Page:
Dr. Arnold Rogers entered the mail room carrying two packages. Myron Backstrom, nephew of Phineas Backstrom – Director of Operations at Recalcitrant Laboratories Palo Alto branch, sat munching on a peanut butter, pickle and potato chip sandwich.
“Myron,” Rogers said. “I need these to go out immediately.”
“Sure, just put them on the table,” Myron answered, not pausing in his sandwich attacking zeal.
“Myron,” Rogers said. “Myron,” Rogers repeated.
Myron put his sandwich on the desk a turned on his stool to look at the doctor.
Rogers held up a sealed glass tube filled with a green substance. “This goes to the army’s testing facility in Yuma, Arizona.” He held up a box, “This goes to my niece in Dayton, Ohio. Got that?”
“Tube, Dayton and box, Yuma.” Myron turned back to his sandwich.
“No! Just the opposite. Tube, Yuma with an MP guard preferably and the box Dayton.”
“Yeah, sure, doc. Just messing with you.”
“Myron, you have to take this seriously. The tube is going to some kick butt general who supposedly sent a whole crypto crew to the Aleutians.”
“The Aleutians? Where’s that?”
“Someplace cold and without comic books,” Rogers said as he walked out. Please, God, Rogers thought, why was hiring stupid nephews not against corporate policy. At least he had the forethought to have the department’s secretary outlining what package went where, to cover his butt. The memo should be reaching uncle Phineas’ office right about now.
Emily Rogers walked home after a particular trying day at school. She loved learning, she hated be the butt of all the jokes. Her biggest antagonist, Natalie Swayne, spent the day calling her “stick girl.” Not that Emily cared if her body grew curves or not, intellectually she knew it would eventually happen. Just not in Natalie Swayne’s timing.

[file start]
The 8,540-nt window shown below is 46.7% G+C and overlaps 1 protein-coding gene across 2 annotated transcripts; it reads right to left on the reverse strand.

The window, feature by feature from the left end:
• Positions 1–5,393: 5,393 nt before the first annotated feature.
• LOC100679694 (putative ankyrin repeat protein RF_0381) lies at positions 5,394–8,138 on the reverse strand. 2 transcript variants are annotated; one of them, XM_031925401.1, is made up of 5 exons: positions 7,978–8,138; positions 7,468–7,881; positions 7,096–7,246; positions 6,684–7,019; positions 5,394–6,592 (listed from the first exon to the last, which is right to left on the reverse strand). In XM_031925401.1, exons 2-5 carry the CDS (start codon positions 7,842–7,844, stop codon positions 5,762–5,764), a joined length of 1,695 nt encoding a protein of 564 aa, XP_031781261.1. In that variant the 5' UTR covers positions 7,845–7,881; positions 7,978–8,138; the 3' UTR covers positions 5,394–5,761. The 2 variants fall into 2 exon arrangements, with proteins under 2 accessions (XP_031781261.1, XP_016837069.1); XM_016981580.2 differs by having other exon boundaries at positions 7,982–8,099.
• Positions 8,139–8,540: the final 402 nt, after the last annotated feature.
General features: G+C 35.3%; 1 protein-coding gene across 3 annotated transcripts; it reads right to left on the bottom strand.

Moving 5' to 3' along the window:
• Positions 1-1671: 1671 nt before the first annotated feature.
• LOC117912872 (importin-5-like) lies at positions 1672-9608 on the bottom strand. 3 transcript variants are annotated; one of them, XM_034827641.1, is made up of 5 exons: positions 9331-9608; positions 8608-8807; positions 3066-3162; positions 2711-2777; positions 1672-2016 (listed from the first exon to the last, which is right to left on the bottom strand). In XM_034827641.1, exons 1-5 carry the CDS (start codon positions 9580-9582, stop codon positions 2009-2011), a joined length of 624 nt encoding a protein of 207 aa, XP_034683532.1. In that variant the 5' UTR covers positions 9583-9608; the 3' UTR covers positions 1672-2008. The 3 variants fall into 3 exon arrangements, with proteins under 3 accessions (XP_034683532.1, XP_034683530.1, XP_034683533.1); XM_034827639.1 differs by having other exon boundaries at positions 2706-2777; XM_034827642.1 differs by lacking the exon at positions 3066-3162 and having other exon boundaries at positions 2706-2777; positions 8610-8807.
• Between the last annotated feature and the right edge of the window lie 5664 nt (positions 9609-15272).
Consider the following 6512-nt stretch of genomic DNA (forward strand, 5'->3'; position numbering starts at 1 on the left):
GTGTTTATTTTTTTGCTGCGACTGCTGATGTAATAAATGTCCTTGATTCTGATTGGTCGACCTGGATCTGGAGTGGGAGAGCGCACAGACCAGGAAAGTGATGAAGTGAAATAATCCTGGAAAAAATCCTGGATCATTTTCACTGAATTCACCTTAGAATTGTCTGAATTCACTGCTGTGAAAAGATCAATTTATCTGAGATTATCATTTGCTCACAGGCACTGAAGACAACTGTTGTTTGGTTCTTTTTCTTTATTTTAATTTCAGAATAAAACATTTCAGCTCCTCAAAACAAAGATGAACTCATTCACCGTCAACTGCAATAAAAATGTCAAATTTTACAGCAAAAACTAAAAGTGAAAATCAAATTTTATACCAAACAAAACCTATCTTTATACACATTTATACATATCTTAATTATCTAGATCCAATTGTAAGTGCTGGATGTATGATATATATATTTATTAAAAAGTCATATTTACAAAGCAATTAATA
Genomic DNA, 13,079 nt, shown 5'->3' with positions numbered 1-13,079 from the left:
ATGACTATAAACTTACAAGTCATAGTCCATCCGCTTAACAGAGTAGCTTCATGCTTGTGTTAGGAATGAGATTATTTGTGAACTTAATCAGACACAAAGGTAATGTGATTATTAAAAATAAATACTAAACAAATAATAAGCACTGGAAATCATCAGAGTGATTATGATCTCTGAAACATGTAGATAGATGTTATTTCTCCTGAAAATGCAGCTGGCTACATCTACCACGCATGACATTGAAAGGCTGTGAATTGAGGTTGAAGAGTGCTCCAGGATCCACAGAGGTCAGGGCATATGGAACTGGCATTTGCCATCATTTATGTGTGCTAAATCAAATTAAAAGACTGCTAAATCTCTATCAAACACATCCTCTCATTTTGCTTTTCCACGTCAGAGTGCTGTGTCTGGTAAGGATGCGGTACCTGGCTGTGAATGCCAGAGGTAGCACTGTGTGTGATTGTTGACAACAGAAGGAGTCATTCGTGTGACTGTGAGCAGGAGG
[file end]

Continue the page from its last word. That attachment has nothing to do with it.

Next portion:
What a crappy way to spend your birthday, Emily thought. She made sure Natalie was long gone before she started walking. She was glad at least it was a nice day.
It was nice, until she saw the two army jeeps parked in her driveway. The soldiers sitting in them looked bored. She wondered why they were there; she didn’t know anyone in the army. She felt their eyes on her as she turned and walked up the drive.
“Are you Emily Rogers?” the ranking soldier asked.
“Oh God, did something happen?”
“No, ma’am,” the soldier said, looking uncomfortable about saying “ma’am” to a minor. “We were just ordered to deliver this to you.” The soldier pulled out a large tube shaped package and a clipboard.
“Please sign here.”
Emily did so, and the soldiers piled in the two jeeps and drove off.
She walked in the house.
“Mom! I’m home.”
“In here,” her mother called from the kitchen.
“Mom,” Emily asked walking into the kitchen, “didn’t you see the jeeps parked outside?”
“There were jeeps outside? I better see what they want.”
“They were waiting to give me this” Emily said handing her mother the package.
“Recalcitrant Laboratories, Palo Alto, California. Oh, your Uncle Arnie must have sent you a birthday gift.”
“With jeeps and army men?”
“Well, your father always said that he likes to make a big deal about everything.”
“Should I open it now?”
“Let’s wait for your father. He’ll be home early. I’m making your favorite tuna casserole for your birthday dinner.”
Ewww! Emily thought, leaning the tube in the corner. “I’ll go get my homework done.”
Emily dropped her pile of books of her bed, undid the strap, and pulled out her geometry book. She decided to get the easy stuff out of the way. They wouldn’t let a sophomore take calculus, so she was stuck with the stupid stuff.
When she was almost finished with her Latin declensions, Emily heard the door open.
“Honey, I’m home!” her father shouted.
“Hello dear!” her mother answered.
“Where’s my birthday girl?” her father asked.